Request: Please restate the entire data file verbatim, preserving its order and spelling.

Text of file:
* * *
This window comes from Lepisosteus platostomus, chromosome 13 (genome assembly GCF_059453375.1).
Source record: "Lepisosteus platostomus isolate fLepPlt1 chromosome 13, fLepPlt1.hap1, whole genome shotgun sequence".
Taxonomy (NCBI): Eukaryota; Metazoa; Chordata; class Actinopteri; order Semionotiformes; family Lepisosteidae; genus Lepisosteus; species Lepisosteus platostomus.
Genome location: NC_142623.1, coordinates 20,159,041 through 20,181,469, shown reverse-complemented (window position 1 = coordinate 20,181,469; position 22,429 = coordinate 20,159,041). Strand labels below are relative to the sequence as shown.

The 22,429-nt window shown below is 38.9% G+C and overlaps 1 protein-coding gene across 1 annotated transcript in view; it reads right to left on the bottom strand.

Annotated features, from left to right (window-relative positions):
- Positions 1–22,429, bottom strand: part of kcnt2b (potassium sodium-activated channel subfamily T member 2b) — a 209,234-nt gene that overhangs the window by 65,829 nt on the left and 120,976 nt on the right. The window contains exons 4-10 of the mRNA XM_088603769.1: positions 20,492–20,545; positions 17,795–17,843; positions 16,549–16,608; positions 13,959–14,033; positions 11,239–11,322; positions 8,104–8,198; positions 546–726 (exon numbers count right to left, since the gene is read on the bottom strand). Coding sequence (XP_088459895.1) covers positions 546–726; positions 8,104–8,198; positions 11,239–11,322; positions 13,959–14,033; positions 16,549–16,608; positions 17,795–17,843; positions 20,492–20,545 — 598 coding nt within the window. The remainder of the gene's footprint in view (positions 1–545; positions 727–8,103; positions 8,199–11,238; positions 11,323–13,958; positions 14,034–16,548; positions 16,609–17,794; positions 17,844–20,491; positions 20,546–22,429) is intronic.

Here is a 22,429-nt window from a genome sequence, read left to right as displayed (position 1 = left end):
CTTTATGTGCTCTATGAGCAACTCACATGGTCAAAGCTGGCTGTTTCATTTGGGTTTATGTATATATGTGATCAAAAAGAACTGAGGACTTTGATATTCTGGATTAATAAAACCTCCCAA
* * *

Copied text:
This window comes from Lepisosteus platostomus, chromosome 13 (genome assembly GCF_059453375.1).
Source record: "Lepisosteus platostomus isolate fLepPlt1 chromosome 13, fLepPlt1.hap1, whole genome shotgun sequence".
Taxonomy (NCBI): Eukaryota; Metazoa; Chordata; class Actinopteri; order Semionotiformes; family Lepisosteidae; genus Lepisosteus; species Lepisosteus platostomus.
Genome location: NC_142623.1, coordinates 20,159,041 through 20,181,469, shown reverse-complemented (window position 1 = coordinate 20,181,469; position 22,429 = coordinate 20,159,041). Strand labels below are relative to the sequence as shown.

The 22,429-nt window shown below is 38.9% G+C and overlaps 1 protein-coding gene across 1 annotated transcript in view; it reads right to left on the bottom strand.

Annotated features, from left to right (window-relative positions):
- Positions 1–22,429, bottom strand: part of kcnt2b (potassium sodium-activated channel subfamily T member 2b) — a 209,234-nt gene that overhangs the window by 65,829 nt on the left and 120,976 nt on the right. The window contains exons 4-10 of the mRNA XM_088603769.1: positions 20,492–20,545; positions 17,795–17,843; positions 16,549–16,608; positions 13,959–14,033; positions 11,239–11,322; positions 8,104–8,198; positions 546–726 (exon numbers count right to left, since the gene is read on the bottom strand). Coding sequence (XP_088459895.1) covers positions 546–726; positions 8,104–8,198; positions 11,239–11,322; positions 13,959–14,033; positions 16,549–16,608; positions 17,795–17,843; positions 20,492–20,545 — 598 coding nt within the window. The remainder of the gene's footprint in view (positions 1–545; positions 727–8,103; positions 8,199–11,238; positions 11,323–13,958; positions 14,034–16,548; positions 16,609–17,794; positions 17,844–20,491; positions 20,546–22,429) is intronic.

Here is a 22,429-nt window from a genome sequence, read left to right as displayed (position 1 = left end):
CTTTATGTGCTCTATGAGCAACTCACATGGTCAAAGCTGGCTGTTTCATTTGGGTTTATGTATATATGTGATCAAAAAGAACTGAGGACTTTGATATTCTGGATTAATAAAACCTCCCAA